This section is from the book "The American House Carpenter", by R. G. Hatfield. Also available from Amazon: The American House Carpenter.

In this first class of compression, experiment has shown that the resistance is in proportion to the number of fibres pressed, that is, in proportion to the area. For example, if 5000 pounds is required to crush a prism with a base 1 inch square, it will require 20,000 pounds to crush a prism having a base of 2 by 2 inches, equal to 4 inches area; because 4 times 5000 equals 20000.

Therefore, if any given surface pressed be multiplied by the pressure per inch which the kind of material pressed may be safely trusted with, the product will be the total pressure which may with safety be put upon the given surface. Now, the capability for this kind of resistance is given in column P, in Table I., for each kind of material named in the table. Therefore, to find the limit of weight, proceed as follows:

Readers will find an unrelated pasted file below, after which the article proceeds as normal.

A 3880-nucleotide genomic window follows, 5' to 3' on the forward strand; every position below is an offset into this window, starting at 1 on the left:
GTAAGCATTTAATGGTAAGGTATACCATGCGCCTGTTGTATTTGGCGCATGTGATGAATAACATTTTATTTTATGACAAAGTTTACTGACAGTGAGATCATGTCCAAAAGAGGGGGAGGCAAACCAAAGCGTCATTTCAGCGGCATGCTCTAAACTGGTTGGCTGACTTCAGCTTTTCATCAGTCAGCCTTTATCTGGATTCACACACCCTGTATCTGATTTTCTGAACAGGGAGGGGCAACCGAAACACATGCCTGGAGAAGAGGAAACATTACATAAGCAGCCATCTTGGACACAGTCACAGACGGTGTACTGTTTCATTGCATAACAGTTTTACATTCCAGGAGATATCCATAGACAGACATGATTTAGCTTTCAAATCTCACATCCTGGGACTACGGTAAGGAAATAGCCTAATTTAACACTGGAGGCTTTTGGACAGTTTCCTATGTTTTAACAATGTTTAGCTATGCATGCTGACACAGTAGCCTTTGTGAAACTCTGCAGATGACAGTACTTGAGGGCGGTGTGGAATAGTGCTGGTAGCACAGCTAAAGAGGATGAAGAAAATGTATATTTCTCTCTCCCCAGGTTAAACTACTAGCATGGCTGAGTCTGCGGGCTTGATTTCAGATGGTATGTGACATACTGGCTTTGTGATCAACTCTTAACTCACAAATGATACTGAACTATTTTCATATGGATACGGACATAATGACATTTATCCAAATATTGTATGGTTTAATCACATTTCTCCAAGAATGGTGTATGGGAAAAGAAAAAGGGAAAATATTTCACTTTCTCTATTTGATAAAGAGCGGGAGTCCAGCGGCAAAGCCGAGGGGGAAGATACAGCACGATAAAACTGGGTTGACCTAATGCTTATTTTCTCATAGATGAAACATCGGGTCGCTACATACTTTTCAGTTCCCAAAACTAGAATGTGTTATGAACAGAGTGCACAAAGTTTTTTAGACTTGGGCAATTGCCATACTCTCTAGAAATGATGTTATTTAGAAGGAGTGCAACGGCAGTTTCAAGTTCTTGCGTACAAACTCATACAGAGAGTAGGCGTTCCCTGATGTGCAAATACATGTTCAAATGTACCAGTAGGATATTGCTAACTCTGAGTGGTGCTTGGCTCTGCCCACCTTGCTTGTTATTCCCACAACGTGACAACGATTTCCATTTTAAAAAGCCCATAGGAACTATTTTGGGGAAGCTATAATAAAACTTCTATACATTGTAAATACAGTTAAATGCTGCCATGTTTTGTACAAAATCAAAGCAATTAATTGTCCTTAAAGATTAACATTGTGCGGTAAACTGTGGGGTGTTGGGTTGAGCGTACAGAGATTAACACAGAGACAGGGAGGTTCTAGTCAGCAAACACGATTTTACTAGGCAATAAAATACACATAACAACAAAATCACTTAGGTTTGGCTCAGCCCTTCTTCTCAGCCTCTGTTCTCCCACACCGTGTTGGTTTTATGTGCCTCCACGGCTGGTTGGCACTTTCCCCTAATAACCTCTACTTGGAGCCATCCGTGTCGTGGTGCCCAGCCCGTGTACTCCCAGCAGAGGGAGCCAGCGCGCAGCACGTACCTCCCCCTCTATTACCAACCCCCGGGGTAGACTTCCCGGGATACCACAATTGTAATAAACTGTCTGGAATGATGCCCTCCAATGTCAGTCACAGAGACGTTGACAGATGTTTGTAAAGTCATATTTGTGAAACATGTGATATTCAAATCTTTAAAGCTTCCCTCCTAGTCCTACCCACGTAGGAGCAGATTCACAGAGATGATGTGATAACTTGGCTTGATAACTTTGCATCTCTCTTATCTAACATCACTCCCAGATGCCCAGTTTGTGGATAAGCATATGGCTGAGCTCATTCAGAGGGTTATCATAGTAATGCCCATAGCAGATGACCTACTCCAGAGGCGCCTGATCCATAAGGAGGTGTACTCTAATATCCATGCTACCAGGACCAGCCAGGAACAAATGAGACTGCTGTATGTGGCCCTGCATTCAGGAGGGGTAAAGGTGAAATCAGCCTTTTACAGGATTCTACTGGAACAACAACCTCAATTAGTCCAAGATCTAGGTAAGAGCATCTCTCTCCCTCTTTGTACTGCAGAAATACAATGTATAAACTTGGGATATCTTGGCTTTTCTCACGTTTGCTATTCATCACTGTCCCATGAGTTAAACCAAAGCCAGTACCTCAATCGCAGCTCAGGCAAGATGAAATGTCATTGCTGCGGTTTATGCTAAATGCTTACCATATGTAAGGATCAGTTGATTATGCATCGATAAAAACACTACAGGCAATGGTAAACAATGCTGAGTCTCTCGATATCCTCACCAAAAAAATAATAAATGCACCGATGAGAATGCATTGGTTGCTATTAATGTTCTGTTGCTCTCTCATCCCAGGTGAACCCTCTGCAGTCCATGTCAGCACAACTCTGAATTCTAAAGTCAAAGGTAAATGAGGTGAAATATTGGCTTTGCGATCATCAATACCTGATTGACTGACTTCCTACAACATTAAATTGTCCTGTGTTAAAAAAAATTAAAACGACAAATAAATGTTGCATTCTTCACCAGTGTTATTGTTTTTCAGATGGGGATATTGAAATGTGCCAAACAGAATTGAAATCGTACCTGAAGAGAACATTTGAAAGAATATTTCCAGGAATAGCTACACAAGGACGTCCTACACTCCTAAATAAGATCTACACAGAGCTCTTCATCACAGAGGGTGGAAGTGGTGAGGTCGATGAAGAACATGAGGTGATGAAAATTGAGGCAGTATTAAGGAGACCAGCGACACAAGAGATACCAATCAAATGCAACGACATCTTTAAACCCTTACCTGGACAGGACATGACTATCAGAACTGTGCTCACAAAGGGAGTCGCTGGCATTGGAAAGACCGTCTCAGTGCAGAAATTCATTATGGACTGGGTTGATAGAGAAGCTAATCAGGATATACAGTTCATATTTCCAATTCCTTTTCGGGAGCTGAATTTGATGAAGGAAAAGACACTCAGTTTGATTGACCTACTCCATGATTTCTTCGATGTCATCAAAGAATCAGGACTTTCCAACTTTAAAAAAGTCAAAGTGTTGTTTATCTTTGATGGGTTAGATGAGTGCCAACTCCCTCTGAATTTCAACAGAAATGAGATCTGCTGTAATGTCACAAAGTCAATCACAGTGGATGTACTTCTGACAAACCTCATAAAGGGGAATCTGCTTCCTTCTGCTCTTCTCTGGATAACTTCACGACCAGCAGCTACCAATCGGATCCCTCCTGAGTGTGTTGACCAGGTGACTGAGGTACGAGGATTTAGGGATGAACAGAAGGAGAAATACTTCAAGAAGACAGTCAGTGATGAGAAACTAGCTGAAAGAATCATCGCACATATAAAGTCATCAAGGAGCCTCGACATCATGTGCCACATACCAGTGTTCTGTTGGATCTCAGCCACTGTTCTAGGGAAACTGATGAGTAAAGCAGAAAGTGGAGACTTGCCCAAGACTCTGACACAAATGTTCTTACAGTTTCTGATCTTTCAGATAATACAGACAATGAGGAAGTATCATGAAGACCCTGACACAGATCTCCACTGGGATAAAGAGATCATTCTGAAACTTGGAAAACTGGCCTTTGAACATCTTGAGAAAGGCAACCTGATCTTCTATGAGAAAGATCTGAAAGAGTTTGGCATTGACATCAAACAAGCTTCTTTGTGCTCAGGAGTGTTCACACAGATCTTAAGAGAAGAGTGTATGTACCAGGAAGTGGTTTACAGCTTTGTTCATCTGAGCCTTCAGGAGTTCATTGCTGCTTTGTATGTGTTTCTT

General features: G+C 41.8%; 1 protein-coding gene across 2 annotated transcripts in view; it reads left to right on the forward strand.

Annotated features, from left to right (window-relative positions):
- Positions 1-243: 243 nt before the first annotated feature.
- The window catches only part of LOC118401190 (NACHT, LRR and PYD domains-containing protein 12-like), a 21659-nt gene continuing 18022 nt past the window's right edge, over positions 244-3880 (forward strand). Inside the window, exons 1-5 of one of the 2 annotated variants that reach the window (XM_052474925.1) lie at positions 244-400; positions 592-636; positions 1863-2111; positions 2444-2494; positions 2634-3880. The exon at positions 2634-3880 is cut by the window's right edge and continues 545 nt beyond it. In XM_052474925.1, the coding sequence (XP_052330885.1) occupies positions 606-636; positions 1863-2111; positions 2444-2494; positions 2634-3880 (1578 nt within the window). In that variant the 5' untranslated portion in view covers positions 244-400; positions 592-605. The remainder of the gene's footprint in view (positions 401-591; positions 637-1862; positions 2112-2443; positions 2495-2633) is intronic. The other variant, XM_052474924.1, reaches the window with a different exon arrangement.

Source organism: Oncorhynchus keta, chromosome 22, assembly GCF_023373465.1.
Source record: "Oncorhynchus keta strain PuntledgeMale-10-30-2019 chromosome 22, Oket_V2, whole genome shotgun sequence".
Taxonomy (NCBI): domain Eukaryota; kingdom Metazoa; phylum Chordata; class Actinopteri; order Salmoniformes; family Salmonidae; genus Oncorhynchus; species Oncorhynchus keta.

99 - The Limit of Weight. - To ascertain what weight a post may be loaded with, so as not to crush the surface against which it presses, we have -

Rule 1. - Multiply the area of the post in inches by the value of P, Table I., and the product will be the weight required in pounds; or -

W=AP. (1.)

Example. - A post, 8 by 10 inches, stands upon a white-pine girder; the area equals 8 x 10 = 80 inches. This being multiplied by 320, the value of P, Table I., set opposite white pine, the product, 25600, is the required weight in pounds.

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